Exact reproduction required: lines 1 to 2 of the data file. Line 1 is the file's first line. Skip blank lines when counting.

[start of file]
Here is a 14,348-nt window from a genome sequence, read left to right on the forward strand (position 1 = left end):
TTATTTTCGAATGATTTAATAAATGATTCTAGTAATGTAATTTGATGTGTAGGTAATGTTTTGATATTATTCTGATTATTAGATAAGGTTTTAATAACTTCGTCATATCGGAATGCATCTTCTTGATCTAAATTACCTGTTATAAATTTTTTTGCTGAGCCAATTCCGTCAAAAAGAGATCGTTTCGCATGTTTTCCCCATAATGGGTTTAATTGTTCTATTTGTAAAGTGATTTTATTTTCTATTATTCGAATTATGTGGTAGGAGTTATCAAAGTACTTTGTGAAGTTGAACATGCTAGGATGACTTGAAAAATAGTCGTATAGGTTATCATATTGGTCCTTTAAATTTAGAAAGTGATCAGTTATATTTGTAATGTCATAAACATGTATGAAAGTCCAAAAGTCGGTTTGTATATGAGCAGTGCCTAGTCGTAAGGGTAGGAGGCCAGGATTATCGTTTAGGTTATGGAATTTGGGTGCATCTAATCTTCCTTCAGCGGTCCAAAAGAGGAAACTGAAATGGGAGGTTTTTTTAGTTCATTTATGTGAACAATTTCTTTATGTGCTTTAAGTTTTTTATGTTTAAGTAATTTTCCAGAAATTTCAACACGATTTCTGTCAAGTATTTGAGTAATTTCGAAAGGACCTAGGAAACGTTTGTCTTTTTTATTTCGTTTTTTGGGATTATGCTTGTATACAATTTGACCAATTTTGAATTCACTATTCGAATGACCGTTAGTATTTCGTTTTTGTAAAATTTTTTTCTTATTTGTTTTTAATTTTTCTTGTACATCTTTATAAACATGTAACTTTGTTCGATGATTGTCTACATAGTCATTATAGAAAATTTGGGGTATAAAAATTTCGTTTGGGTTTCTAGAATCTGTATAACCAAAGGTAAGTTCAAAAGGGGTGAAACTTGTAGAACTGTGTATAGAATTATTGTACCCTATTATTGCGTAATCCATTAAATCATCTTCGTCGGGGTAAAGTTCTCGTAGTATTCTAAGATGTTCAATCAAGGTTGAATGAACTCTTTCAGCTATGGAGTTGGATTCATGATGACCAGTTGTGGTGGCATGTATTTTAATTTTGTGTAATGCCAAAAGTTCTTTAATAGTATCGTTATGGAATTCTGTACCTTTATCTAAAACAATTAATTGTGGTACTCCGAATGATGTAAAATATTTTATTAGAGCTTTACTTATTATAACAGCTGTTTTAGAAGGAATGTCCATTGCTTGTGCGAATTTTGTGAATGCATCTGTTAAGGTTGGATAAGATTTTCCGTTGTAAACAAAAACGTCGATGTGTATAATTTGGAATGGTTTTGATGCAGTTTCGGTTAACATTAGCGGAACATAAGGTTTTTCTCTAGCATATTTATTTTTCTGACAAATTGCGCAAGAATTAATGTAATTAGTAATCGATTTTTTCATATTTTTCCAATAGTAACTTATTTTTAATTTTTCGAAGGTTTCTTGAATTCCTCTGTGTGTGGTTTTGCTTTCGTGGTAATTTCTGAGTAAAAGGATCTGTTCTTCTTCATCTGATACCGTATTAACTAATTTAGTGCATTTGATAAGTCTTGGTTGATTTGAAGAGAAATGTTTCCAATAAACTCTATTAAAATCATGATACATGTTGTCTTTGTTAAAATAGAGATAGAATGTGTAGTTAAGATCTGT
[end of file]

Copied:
Here is a 14,348-nt window from a genome sequence, read left to right on the forward strand (position 1 = left end):
TTATTTTCGAATGATTTAATAAATGATTCTAGTAATGTAATTTGATGTGTAGGTAATGTTTTGATATTATTCTGATTATTAGATAAGGTTTTAATAACTTCGTCATATCGGAATGCATCTTCTTGATCTAAATTACCTGTTATAAATTTTTTTGCTGAGCCAATTCCGTCAAAAAGAGATCGTTTCGCATGTTTTCCCCATAATGGGTTTAATTGTTCTATTTGTAAAGTGATTTTATTTTCTATTATTCGAATTATGTGGTAGGAGTTATCAAAGTACTTTGTGAAGTTGAACATGCTAGGATGACTTGAAAAATAGTCGTATAGGTTATCATATTGGTCCTTTAAATTTAGAAAGTGATCAGTTATATTTGTAATGTCATAAACATGTATGAAAGTCCAAAAGTCGGTTTGTATATGAGCAGTGCCTAGTCGTAAGGGTAGGAGGCCAGGATTATCGTTTAGGTTATGGAATTTGGGTGCATCTAATCTTCCTTCAGCGGTCCAAAAGAGGAAACTGAAATGGGAGGTTTTTTTAGTTCATTTATGTGAACAATTTCTTTATGTGCTTTAAGTTTTTTATGTTTAAGTAATTTTCCAGAAATTTCAACACGATTTCTGTCAAGTATTTGAGTAATTTCGAAAGGACCTAGGAAACGTTTGTCTTTTTTATTTCGTTTTTTGGGATTATGCTTGTATACAATTTGACCAATTTTGAATTCACTATTCGAATGACCGTTAGTATTTCGTTTTTGTAAAATTTTTTTCTTATTTGTTTTTAATTTTTCTTGTACATCTTTATAAACATGTAACTTTGTTCGATGATTGTCTACATAGTCATTATAGAAAATTTGGGGTATAAAAATTTCGTTTGGGTTTCTAGAATCTGTATAACCAAAGGTAAGTTCAAAAGGGGTGAAACTTGTAGAACTGTGTATAGAATTATTGTACCCTATTATTGCGTAATCCATTAAATCATCTTCGTCGGGGTAAAGTTCTCGTAGTATTCTAAGATGTTCAATCAAGGTTGAATGAACTCTTTCAGCTATGGAGTTGGATTCATGATGACCAGTTGTGGTGGCATGTATTTTAATTTTGTGTAATGCCAAAAGTTCTTTAATAGTATCGTTATGGAATTCTGTACCTTTATCTAAAACAATTAATTGTGGTACTCCGAATGATGTAAAATATTTTATTAGAGCTTTACTTATTATAACAGCTGTTTTAGAAGGAATGTCCATTGCTTGTGCGAATTTTGTGAATGCATCTGTTAAGGTTGGATAAGATTTTCCGTTGTAAACAAAAACGTCGATGTGTATAATTTGGAATGGTTTTGATGCAGTTTCGGTTAACATTAGCGGAACATAAGGTTTTTCTCTAGCATATTTATTTTTCTGACAAATTGCGCAAGAATTAATGTAATTAGTAATCGATTTTTTCATATTTTTCCAATAGTAACTTATTTTTAATTTTTCGAAGGTTTCTTGAATTCCTCTGTGTGTGGTTTTGCTTTCGTGGTAATTTCTGAGTAAAAGGATCTGTTCTTCTTCATCTGATACCGTATTAACTAATTTAGTGCATTTGATAAGTCTTGGTTGATTTGAAGAGAAATGTTTCCAATAAACTCTATTAAAATCATGATACATGTTGTCTTTGTTAAAATAGAGATAGAATGTGTAGTTAAGATCTGT